A child disgruntled by a drizzly winter day is cheered up by a trip to the pantry.
“Bumping down the stairs [feels] nothing like sledding,” which has Mary out of sorts: The rain in Juneau has melted all the snow. But when she complains to her father about their damp climate, he defends their “homeland” by giving the little girl a tour of their pantry, chock-a-block with the foods they hunted or harvested around Juneau. There’s salmon, of course, both canned and smoked, and deer, along with dried seaweed and blueberries. Each of the foodstuffs comes with a story about how it was obtained, celebrations of family and geography that have Mary convinced that their homeland “is a pretty good place to live” by the end of the book. Though it isn’t explicitly stated, Mary and her father are likely Alaskan Natives, like the author and illustrator Rizal. While the narrative is a long one, pushing the slim book to six short chapters, the warm relationship between Mary and her dad and the exciting adventures Daddy relates should help to keep readers engaged. Rizal’s collages employ Northwest Coast Indian patterns and motifs, and their incorporation into Koch’s mixed-media paintings is the strongest element of the book; black-and-white vertical strips evoke both totem poles and birch trees looming over the autumnal landscape in one striking full-page image.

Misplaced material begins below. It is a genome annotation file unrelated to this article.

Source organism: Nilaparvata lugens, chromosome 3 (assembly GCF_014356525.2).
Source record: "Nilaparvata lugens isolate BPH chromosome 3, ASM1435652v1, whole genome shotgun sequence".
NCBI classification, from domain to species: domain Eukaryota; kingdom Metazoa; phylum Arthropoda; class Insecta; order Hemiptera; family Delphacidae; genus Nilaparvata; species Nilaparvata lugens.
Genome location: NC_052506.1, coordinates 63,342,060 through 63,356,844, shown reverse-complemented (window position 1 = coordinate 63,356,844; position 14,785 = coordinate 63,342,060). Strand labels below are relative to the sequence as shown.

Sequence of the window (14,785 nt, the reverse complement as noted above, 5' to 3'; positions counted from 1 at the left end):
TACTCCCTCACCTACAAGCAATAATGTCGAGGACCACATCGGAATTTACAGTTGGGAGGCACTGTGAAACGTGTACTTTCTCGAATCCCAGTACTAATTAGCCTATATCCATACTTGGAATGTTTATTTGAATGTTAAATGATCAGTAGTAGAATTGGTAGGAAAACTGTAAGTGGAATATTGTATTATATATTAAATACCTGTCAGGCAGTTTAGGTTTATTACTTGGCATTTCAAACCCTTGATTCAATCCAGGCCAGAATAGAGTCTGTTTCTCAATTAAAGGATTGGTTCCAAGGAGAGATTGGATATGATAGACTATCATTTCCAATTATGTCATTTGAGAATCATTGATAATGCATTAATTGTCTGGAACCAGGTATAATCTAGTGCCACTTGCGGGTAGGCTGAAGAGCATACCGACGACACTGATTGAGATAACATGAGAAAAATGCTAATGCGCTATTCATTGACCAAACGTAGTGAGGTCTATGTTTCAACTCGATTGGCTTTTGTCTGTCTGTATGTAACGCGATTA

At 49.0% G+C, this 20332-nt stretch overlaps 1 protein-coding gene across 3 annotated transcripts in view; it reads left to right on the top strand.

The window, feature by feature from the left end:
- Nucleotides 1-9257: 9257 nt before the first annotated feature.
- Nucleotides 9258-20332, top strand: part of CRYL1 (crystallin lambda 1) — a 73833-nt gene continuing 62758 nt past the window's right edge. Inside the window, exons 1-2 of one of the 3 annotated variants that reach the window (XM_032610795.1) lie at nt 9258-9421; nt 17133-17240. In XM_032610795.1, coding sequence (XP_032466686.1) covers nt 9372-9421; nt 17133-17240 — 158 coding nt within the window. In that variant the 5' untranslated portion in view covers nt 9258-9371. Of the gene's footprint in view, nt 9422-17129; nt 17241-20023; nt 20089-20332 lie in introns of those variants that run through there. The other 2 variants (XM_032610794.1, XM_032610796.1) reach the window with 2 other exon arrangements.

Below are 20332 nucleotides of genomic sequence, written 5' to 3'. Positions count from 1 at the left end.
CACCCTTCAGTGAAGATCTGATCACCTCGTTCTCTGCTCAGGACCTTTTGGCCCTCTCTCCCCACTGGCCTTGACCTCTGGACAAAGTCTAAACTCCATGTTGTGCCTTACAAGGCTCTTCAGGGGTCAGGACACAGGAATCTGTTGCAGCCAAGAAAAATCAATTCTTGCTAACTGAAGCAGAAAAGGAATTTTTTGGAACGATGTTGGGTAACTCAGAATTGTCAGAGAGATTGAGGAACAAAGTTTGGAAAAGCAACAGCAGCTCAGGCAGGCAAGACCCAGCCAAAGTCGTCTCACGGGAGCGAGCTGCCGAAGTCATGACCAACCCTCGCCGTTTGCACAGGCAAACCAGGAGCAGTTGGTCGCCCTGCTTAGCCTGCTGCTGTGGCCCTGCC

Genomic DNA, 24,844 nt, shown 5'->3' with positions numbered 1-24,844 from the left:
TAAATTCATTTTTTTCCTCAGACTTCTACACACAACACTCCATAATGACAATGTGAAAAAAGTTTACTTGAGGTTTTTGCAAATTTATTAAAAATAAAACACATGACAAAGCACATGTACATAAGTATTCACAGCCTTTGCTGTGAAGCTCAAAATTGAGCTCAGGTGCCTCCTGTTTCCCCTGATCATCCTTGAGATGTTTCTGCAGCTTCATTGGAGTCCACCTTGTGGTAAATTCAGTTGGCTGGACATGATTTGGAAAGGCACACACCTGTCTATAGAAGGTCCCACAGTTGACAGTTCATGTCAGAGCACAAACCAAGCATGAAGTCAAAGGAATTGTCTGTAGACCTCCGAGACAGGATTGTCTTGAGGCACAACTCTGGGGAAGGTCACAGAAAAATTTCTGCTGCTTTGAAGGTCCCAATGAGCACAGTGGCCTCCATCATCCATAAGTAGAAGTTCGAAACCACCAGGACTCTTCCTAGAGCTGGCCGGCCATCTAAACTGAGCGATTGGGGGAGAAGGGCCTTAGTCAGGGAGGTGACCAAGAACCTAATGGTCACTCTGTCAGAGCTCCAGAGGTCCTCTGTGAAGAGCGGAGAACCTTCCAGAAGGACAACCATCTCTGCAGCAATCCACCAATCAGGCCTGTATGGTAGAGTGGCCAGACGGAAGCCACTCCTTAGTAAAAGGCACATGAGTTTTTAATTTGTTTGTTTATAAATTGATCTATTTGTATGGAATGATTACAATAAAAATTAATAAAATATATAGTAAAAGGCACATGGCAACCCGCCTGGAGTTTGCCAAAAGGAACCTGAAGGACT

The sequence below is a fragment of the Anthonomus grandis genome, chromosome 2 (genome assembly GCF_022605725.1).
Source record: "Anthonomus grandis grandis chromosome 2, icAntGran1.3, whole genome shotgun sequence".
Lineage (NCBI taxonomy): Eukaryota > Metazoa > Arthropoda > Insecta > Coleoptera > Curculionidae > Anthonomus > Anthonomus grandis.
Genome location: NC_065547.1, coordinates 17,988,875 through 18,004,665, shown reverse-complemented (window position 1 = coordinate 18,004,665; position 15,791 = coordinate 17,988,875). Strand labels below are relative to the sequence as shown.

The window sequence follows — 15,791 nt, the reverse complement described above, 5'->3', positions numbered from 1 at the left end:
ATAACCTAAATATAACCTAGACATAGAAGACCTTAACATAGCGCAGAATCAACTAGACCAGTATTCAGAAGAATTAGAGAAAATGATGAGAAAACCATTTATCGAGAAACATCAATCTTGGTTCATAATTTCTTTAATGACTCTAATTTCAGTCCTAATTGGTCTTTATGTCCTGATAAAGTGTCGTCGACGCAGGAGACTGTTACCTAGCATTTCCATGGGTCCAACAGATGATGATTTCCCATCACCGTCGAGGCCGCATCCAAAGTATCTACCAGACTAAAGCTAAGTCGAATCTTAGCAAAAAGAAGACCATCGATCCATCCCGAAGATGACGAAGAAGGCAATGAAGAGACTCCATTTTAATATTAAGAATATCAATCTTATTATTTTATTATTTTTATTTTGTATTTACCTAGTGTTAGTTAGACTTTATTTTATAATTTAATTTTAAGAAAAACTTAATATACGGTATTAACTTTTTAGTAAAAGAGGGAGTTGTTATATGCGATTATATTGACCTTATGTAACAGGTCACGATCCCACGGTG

A heartfelt evocation of the importance of place and family.(Fiction. 6-9)